How can two undergraduates impact the health of people with mental illness? Inspired by her own experience with bipolar disorder, Alison Bowden from Oregon State University created an app to help manage the daily challenges of living with mental illness. She co-founded Wellio with Houston Morgan from Arizona State University.
Alison Bowden founded Wellio, a mental health app to help people manage their mental illness.
Scott Bowden, MBA and M.S. in electrical engineering, serving as technical advisor
Bonnie Hemrick, mental health promotion specialist at Oregon State, serving as mental health services liaison and OSU point of contact
Brent Morgan, Ph.D. material science, serving as business and communication advisor
Matthew Viersm associate at Lane Powell, serving as legal advisor
Lee Wise, M.S. RHIA CHCO, health information management director and interim case management director for Clinch Valley Medical center, serving as HIPAA contact and medical resource advisor
RACHEL ROBERTSON: Hey my podcast friends out there. It’s Rachel. I love my job because I get to talk to researchers here at Oregon State who are creating the technology of our future. It’s pretty cool. But then there are stories like the one I’m going to tell you today which kind of blow my mind. And it’s not super technical cutting edge technology. This story is about a student who had vision to do something big.
[MUSIC: Minuets from the Suite in G major, BWV 1007 by Johann Sebastian Bach, performed by Olivia Cheser, recorded by Duncan Robertson.]
ALISON BOWDEN: My name is Alison Bowden. I'm an electrical and computer engineering student at Oregon State University with minors in business, computer science and physics.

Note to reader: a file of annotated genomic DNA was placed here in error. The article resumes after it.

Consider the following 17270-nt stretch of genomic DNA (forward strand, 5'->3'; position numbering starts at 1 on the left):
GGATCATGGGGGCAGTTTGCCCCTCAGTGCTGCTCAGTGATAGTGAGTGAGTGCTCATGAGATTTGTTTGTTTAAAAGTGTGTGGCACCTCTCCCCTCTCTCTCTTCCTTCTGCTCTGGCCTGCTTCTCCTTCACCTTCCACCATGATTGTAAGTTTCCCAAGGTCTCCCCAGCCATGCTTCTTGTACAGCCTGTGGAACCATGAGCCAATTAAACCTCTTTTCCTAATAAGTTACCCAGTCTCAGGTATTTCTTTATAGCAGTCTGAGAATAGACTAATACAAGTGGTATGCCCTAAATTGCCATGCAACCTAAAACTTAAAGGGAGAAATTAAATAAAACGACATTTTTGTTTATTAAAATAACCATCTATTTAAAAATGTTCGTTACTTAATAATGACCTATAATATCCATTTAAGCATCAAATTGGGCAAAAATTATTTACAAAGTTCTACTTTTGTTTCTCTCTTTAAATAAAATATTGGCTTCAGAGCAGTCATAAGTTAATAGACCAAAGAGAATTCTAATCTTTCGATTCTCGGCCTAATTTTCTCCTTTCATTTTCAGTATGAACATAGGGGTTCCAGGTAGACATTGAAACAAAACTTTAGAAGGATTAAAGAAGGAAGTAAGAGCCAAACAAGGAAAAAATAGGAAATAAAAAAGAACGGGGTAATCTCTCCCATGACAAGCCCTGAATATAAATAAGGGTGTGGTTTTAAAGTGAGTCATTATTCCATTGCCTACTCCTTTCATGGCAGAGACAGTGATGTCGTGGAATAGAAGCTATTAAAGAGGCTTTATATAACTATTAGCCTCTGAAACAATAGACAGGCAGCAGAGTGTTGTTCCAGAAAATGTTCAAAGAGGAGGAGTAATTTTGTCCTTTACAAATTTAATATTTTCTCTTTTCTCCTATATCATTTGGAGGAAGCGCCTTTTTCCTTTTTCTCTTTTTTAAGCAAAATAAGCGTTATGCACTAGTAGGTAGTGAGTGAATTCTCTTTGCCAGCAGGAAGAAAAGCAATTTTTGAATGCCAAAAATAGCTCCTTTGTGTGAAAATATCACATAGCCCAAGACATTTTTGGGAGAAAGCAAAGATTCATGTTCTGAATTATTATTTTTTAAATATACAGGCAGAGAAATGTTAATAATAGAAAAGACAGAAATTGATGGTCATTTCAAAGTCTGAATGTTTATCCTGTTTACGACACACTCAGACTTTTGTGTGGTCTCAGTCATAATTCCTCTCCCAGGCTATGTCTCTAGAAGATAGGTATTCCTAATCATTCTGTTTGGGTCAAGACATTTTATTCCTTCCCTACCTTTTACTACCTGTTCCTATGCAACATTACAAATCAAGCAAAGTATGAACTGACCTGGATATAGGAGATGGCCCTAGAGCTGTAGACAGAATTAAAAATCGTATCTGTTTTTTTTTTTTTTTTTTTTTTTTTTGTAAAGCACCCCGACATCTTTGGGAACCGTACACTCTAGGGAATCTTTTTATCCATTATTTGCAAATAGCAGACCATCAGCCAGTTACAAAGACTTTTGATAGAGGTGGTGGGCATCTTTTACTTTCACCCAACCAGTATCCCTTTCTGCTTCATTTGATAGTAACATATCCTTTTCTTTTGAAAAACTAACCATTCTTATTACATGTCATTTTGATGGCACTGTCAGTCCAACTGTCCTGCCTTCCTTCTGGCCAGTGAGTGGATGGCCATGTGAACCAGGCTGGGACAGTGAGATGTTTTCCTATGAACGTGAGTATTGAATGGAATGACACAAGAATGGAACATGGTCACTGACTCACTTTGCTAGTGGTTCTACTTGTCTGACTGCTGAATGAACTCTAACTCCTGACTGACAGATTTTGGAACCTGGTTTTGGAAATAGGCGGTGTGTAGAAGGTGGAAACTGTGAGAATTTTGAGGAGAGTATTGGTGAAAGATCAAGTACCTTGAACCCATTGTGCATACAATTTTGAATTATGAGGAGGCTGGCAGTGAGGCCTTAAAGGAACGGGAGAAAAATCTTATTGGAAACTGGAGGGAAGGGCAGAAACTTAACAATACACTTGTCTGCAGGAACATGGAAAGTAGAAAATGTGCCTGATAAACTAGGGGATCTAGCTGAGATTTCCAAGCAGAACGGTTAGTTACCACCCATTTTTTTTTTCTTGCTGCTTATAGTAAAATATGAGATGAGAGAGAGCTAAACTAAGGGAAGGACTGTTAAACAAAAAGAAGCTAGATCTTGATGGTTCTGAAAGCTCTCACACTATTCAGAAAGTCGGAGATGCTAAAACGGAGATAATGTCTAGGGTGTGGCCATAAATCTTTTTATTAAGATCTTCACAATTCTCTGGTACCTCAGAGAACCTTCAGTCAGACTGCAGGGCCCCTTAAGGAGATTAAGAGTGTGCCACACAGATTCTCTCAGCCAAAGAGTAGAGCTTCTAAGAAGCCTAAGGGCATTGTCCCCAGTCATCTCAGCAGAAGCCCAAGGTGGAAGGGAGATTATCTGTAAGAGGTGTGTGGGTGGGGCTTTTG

ROBERTSON: Wow, okay.
BOWDEN: Yeah, and we founded Wellio.
NARRATOR: From the College of Engineering at Oregon State University. This is Engineering Out Loud.
ROBERTSON: As we all know, engineers solve problems. And in this case, Alison had a problem she wanted to solve that affected her personally.
BOWDEN: I myself live with bipolar, and I've been hospitalized for several manic episodes this last year where I do have a break in reality.
ROBERTSON: So, you might be wondering how engineering can help with this problem. Well, what Alison decided to do is create an app that could help her manage her mental health. That app is called Wellio.
BOWDEN: Every single feature is basically based on something that's happened to me. Like, when I go into my episodes, I will walk out of the house and chase after some imaginary thing that my brain has concocted. If I had "code red," I would be able to tell my family and friends that I was starting to go into an episode and they'd be able to track my location and save hours of searching for me, because it’s really scary when you are out of control and you’re having a break in reality.
ROBERTSON: "Code red" is just one of the features of the Wellio app. What Alison is aiming for is a comprehensive app that can bridge the gap between visits to her medical providers.
BOWDEN: You can only visit a doctor so many times or your psychiatrist or your therapist, like once a week, once a month, once every few months. So there is something that you need to do on your own to help self-care as well. And this app fulfills this, by not replacing professional help, but enhancing the care that is provided by professionals by allowing you to take control of your personal health and with giving you the information to how to make your mental health better, how to cope with the hardships that you encounter through your illness and how to reach out and connect with other people.
ROBERTSON: Speaking of connecting with other people, Alison is not alone in this endeavor.
HOUSTON MORGAN: My name is Houston Morgan I am a business communications major at Arizona State University.
ROBERTSON: Alison and Houston got to know each other last year when Houston was at Oregon State.
BOWDEN: I called Houston up and I said, “Hey this is something that I want to work on that I'm really passionate about, are you in?” Cuz we had worked on a couple business projects together and so I know he has a good business sense and I know I'm pretty good at coding. And it just kind of flourished into this thing where we pumped out a prototype really fast and we started entering competitions and it just really took off.
ROBERTSON: Alison took the roles of CEO and app developer and Houston is in charge of the financial and business related tasks. They have both been developing connections and have several supporters and advisors on the project who are helping them on everything from developing coping skill exercises, to financial advice, to cybersecurity, and to addressing federal medical privacy regulations known as HIPAA.